nep-cbe New Economics Papers
on Cognitive and Behavioural Economics
Issue of 2023‒08‒21
seven papers chosen by
Marco Novarese
Università degli Studi del Piemonte Orientale

  1. Improving Human Deception Detection Using Algorithmic Feedback By Marta Serra-Garcia; Uri Gneezy
  2. Social and Moral Distance in Risky Settings By Koukoumelis, Anastasios; Levati, Maria Vittoria Prof.; Nardi, Chiara
  3. Incentive Complexity, Bounded Rationality and Effort Provision By Johannes Abeler; David Huffman; Collin Raymond; David B. Huffman
  4. Eliciting Moral Preferences Under Image Concerns: Theory and Evidence By Roland Bénabou; Armin Falk; Luca Henkel; Jean Tirole
  5. Difficult Decisions By Yoram Halevy; David Walker-Jones; Lanny Zrill
  6. Cooperation is unaffected by the threat of severe adverse events in Public Goods Games By Bilancini, Ennio; Boncinelli, Leonardo; Nardi, Chiara; Pizziol, Veronica
  7. S Equilibrium: A Synthesis of (Behavioral) Game Theory By Jacob K Goeree; Bernardo Garcia-Pola

  1. By: Marta Serra-Garcia; Uri Gneezy
    Abstract: Can algorithms help people predict behavior in high-stakes prisoner’s dilemmas? Participants watching the pre-play communication of contestants in the TV show Golden Balls display a limited ability to predict contestants’ behavior, while algorithms do significantly better. We provide participants algorithmic advice by flagging videos for which an algorithm predicts a high likelihood of cooperation or defection. We find that the effectiveness of flags depends on their timing: participants rely significantly more on flags shown before they watch the videos than flags shown after they watch them. These findings show that the timing of algorithmic feedback is key for its adoption.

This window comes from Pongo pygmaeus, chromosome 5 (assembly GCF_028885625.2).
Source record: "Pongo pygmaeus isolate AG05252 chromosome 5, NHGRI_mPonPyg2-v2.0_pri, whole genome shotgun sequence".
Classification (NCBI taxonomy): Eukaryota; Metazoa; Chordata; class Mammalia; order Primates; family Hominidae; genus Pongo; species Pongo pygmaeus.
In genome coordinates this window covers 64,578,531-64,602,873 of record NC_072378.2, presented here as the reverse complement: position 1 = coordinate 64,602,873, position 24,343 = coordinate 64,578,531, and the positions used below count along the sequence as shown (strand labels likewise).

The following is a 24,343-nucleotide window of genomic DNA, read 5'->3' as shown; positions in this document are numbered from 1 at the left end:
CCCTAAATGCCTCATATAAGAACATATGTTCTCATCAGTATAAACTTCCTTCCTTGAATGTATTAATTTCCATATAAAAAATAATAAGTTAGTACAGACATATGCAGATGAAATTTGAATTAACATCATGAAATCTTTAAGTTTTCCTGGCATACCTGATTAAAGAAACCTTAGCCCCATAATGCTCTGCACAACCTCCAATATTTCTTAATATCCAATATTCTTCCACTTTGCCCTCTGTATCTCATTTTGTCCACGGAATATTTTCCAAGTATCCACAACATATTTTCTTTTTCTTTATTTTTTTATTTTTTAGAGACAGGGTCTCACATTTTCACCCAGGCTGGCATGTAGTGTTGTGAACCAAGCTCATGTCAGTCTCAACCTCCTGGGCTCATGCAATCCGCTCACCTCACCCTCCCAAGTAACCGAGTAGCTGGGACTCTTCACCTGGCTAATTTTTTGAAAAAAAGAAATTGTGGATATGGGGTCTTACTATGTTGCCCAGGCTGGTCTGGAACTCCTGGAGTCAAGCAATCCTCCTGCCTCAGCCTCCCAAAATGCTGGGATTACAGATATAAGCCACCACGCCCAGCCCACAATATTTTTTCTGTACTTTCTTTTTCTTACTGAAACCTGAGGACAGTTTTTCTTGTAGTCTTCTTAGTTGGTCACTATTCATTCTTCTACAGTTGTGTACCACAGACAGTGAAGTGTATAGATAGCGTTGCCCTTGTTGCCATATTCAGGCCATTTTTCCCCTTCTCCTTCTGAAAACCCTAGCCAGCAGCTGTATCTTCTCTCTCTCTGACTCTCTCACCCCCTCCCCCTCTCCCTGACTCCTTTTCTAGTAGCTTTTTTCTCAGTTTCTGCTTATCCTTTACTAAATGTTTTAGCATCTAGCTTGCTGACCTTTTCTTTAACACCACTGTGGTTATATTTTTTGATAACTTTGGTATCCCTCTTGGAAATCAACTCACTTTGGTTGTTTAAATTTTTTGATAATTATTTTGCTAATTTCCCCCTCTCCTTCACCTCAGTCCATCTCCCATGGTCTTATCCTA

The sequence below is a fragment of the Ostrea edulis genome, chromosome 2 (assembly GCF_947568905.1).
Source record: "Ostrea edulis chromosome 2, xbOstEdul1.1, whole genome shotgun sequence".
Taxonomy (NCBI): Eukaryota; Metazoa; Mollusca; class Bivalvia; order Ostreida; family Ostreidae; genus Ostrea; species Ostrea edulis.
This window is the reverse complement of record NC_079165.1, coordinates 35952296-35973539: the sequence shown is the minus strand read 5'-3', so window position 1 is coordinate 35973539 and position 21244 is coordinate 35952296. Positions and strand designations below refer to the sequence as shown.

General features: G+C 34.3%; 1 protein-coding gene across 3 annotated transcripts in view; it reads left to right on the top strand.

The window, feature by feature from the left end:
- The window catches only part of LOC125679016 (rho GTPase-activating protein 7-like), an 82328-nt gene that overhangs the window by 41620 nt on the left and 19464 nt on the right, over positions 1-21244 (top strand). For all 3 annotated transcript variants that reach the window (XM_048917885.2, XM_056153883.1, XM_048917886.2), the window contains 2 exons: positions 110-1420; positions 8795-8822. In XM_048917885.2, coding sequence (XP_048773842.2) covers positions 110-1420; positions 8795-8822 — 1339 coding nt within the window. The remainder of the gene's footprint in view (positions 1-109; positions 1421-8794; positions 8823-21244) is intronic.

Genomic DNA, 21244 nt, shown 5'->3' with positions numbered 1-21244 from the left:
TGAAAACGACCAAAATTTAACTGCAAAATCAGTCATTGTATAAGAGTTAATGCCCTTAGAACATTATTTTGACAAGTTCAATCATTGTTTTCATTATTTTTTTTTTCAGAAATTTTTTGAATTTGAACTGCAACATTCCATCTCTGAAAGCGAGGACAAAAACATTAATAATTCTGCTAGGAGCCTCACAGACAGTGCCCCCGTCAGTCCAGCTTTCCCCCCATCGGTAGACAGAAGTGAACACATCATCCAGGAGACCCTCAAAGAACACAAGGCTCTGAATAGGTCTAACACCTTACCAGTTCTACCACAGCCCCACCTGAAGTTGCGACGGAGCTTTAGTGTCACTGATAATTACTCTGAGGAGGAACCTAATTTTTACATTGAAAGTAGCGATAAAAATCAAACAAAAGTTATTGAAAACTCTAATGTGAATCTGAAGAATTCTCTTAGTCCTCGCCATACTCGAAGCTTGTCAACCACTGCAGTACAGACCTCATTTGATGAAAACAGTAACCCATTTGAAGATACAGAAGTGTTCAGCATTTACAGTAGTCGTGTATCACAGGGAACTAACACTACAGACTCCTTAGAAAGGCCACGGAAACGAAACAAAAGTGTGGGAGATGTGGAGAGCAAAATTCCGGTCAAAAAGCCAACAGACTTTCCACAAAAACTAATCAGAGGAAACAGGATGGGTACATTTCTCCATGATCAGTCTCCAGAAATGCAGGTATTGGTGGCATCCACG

Keywords: detecting lies, machine learning, cooperation, experiment
    JEL: D83 D91 C72 C91
    Date: 2023
  2. By: Koukoumelis, Anastasios; Levati, Maria Vittoria Prof. (University of Verona); Nardi, Chiara
    Abstract: Many socially desirable actions are subject to risk and occur in situations where the others are not anonymous. Assessing whether lower subject-subject anonymity affects behavior when outcomes are risky is likely important but has not been studied in depth so far. Herein, we provide evidence on this issue. In a series of allocation tasks, all of them variations of the dictator game, we systematically vary the party who is exposed to risk and manipulate recipient anonymity by reducing the social and/or moral distance between the two parties. We propose a model that extends previous work by allowing not only for ex ante and ex post fairness but also for altruism. The model is consistent with observed behavior. In particular, a reduction in social and moral distance significantly increases the likelihood of equal split and more than equal split choices.
    Date: 2023–07–13
  3. By: Johannes Abeler; David Huffman; Collin Raymond; David B. Huffman
    Abstract: Using field and laboratory experiments, we demonstrate that the complexity of incentive schemes and worker bounded rationality can affect effort provision, by shrouding attributes of the incentives. In our setting, complexity leads workers to over-provide effort relative to a fully rational benchmark, and improves efficiency. We identify contract features, and facets of worker cognitive ability, that matter for shrouding. We find that even relatively small degrees of shrouding can cause large shifts in behavior. Our results illustrate important implications of complexity for designing and regulating workplace incentive contracts.
    Keywords: complexity, bounded rationality, shrouded attribute, Ratchet effect, dynamic incentives, field experiments
    JEL: D80 D90 J20 J30
    Date: 2023
  4. By: Roland Bénabou; Armin Falk; Luca Henkel; Jean Tirole